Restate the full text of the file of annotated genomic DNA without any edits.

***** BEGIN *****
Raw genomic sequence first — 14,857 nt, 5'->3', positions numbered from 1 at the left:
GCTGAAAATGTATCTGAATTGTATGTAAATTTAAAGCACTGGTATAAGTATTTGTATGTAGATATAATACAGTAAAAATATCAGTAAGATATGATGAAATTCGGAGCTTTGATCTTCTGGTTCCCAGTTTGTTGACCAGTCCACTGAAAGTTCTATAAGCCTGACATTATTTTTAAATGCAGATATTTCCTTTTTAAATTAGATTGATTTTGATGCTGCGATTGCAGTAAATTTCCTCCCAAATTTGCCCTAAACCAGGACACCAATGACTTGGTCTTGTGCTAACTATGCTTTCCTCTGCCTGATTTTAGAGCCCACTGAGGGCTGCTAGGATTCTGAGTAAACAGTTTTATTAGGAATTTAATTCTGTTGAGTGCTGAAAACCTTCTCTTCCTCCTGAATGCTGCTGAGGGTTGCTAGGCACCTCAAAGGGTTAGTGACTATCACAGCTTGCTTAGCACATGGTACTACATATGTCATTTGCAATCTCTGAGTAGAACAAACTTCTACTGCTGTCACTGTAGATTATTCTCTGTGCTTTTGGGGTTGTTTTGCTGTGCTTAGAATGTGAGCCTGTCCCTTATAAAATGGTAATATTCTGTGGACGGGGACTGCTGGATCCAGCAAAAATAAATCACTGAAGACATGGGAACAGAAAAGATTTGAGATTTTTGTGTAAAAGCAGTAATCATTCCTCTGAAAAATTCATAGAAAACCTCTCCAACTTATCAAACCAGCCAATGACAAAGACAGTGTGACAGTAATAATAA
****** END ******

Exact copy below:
Raw genomic sequence first — 14,857 nt, 5'->3', positions numbered from 1 at the left:
GCTGAAAATGTATCTGAATTGTATGTAAATTTAAAGCACTGGTATAAGTATTTGTATGTAGATATAATACAGTAAAAATATCAGTAAGATATGATGAAATTCGGAGCTTTGATCTTCTGGTTCCCAGTTTGTTGACCAGTCCACTGAAAGTTCTATAAGCCTGACATTATTTTTAAATGCAGATATTTCCTTTTTAAATTAGATTGATTTTGATGCTGCGATTGCAGTAAATTTCCTCCCAAATTTGCCCTAAACCAGGACACCAATGACTTGGTCTTGTGCTAACTATGCTTTCCTCTGCCTGATTTTAGAGCCCACTGAGGGCTGCTAGGATTCTGAGTAAACAGTTTTATTAGGAATTTAATTCTGTTGAGTGCTGAAAACCTTCTCTTCCTCCTGAATGCTGCTGAGGGTTGCTAGGCACCTCAAAGGGTTAGTGACTATCACAGCTTGCTTAGCACATGGTACTACATATGTCATTTGCAATCTCTGAGTAGAACAAACTTCTACTGCTGTCACTGTAGATTATTCTCTGTGCTTTTGGGGTTGTTTTGCTGTGCTTAGAATGTGAGCCTGTCCCTTATAAAATGGTAATATTCTGTGGACGGGGACTGCTGGATCCAGCAAAAATAAATCACTGAAGACATGGGAACAGAAAAGATTTGAGATTTTTGTGTAAAAGCAGTAATCATTCCTCTGAAAAATTCATAGAAAACCTCTCCAACTTATCAAACCAGCCAATGACAAAGACAGTGTGACAGTAATAATAA